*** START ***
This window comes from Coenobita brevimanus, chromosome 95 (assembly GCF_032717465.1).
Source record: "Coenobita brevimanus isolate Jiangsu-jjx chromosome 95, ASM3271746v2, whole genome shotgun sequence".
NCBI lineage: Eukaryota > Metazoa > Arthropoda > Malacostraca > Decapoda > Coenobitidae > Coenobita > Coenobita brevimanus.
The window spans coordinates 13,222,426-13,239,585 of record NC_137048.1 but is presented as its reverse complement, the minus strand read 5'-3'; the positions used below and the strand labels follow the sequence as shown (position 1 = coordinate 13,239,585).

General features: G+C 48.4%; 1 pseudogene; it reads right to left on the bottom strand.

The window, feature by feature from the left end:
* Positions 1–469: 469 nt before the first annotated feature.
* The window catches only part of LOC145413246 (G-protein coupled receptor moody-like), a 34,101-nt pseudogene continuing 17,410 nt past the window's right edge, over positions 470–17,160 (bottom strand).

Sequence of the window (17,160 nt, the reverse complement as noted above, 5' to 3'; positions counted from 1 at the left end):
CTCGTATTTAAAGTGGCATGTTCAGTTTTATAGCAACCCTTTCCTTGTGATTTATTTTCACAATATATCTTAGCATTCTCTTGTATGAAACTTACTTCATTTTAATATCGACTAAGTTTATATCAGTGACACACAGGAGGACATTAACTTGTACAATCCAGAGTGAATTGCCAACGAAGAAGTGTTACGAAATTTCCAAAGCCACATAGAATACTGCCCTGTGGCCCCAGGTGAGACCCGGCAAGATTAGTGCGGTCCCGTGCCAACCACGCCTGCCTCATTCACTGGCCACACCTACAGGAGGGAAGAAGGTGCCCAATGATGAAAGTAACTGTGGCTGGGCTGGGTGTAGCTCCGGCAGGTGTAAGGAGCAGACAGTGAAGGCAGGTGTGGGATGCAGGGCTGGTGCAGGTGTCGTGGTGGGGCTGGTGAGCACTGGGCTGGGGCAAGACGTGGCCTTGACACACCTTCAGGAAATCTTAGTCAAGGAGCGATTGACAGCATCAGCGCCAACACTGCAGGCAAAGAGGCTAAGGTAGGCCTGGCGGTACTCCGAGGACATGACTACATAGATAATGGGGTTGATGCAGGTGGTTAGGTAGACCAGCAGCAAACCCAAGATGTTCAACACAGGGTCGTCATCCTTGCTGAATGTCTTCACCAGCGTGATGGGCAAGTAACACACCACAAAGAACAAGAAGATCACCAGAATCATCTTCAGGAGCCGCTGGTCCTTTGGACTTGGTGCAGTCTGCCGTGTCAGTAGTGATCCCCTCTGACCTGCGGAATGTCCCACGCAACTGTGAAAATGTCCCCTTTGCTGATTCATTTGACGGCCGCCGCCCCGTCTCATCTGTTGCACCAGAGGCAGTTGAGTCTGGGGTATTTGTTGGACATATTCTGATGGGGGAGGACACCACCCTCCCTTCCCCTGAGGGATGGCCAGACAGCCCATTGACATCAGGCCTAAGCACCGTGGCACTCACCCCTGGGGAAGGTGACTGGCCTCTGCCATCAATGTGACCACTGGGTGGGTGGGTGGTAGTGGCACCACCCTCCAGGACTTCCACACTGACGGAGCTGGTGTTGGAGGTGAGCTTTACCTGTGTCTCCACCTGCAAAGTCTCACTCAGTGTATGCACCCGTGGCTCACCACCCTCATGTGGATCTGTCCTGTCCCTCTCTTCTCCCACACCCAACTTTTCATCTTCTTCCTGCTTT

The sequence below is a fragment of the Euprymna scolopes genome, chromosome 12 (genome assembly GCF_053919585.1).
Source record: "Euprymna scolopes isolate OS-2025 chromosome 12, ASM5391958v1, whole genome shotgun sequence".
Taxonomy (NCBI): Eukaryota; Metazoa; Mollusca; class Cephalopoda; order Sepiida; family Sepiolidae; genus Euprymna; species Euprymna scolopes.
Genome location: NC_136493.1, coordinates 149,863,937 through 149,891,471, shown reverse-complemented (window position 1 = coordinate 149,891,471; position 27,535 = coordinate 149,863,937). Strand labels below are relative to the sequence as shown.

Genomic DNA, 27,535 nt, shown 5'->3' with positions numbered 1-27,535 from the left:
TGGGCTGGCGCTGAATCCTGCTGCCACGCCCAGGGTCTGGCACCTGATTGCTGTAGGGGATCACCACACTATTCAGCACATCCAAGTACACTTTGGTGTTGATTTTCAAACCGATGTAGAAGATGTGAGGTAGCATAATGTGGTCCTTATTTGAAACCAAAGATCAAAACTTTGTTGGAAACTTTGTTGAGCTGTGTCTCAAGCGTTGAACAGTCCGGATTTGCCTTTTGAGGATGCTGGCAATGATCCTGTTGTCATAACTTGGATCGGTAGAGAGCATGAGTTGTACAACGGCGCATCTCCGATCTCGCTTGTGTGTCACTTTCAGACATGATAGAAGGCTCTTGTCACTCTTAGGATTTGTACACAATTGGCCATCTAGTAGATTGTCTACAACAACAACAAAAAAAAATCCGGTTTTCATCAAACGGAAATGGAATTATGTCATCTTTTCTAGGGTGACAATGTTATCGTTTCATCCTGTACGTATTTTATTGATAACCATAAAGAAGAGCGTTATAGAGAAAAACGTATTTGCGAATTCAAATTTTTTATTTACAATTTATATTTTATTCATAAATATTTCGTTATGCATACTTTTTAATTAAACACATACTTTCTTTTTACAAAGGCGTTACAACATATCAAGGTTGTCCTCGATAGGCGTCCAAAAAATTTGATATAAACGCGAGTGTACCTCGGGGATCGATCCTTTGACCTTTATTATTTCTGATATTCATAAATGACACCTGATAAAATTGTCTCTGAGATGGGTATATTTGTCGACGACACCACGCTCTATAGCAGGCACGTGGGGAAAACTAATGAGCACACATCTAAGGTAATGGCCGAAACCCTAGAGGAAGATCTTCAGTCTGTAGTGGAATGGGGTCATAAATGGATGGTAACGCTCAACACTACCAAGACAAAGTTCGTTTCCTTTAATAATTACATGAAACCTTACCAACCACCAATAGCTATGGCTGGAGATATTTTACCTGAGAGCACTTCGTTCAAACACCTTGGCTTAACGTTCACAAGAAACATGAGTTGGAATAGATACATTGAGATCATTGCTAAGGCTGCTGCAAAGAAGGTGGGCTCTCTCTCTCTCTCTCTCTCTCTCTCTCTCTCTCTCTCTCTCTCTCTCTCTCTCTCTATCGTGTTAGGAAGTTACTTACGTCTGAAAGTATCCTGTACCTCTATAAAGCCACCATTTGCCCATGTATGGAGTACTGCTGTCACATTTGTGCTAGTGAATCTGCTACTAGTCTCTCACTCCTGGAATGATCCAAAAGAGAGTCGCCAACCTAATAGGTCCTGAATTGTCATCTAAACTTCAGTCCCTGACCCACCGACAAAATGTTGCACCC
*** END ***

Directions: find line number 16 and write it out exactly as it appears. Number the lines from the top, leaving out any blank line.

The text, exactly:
TGGGCTGGCGCTGAATCCTGCTGCCACGCCCAGGGTCTGGCACCTGATTGCTGTAGGGGATCACCACACTATTCAGCACATCCAAGTACACTTTGGTGTTGATTTTCAAACCGATGTAGAAGATGTGAGGTAGCATAATGTGGTCCTTATTTGAAACCAAAGATCAAAACTTTGTTGGAAACTTTGTTGAGCTGTGTCTCAAGCGTTGAACAGTCCGGATTTGCCTTTTGAGGATGCTGGCAATGATCCTGTTGTCATAACTTGGATCGGTAGAGAGCATGAGTTGTACAACGGCGCATCTCCGATCTCGCTTGTGTGTCACTTTCAGACATGATAGAAGGCTCTTGTCACTCTTAGGATTTGTACACAATTGGCCATCTAGTAGATTGTCTACAACAACAACAAAAAAAAATCCGGTTTTCATCAAACGGAAATGGAATTATGTCATCTTTTCTAGGGTGACAATGTTATCGTTTCATCCTGTACGTATTTTATTGATAACCATAAAGAAGAGCGTTATAGAGAAAAACGTATTTGCGAATTCAAATTTTTTATTTACAATTTATATTTTATTCATAAATATTTCGTTATGCATACTTTTTAATTAAACACATACTTTCTTTTTACAAAGGCGTTACAACATATCAAGGTTGTCCTCGATAGGCGTCCAAAAAATTTGATATAAACGCGAGTGTACCTCGGGGATCGATCCTTTGACCTTTATTATTTCTGATATTCATAAATGACACCTGATAAAATTGTCTCTGAGATGGGTATATTTGTCGACGACACCACGCTCTATAGCAGGCACGTGGGGAAAACTAATGAGCACACATCTAAGGTAATGGCCGAAACCCTAGAGGAAGATCTTCAGTCTGTAGTGGAATGGGGTCATAAATGGATGGTAACGCTCAACACTACCAAGACAAAGTTCGTTTCCTTTAATAATTACATGAAACCTTACCAACCACCAATAGCTATGGCTGGAGATATTTTACCTGAGAGCACTTCGTTCAAACACCTTGGCTTAACGTTCACAAGAAACATGAGTTGGAATAGATACATTGAGATCATTGCTAAGGCTGCTGCAAAGAAGGTGGGCTCTCTCTCTCTCTCTCTCTCTCTCTCTCTCTCTCTCTCTCTCTCTCTCTCTCTCTCTATCGTGTTAGGAAGTTACTTACGTCTGAAAGTATCCTGTACCTCTATAAAGCCACCATTTGCCCATGTATGGAGTACTGCTGTCACATTTGTGCTAGTGAATCTGCTACTAGTCTCTCACTCCTGGAATGATCCAAAAGAGAGTCGCCAACCTAATAGGTCCTGAATTGTCATCTAAACTTCAGTCCCTGACCCACCGACAAAATGTTGCACCC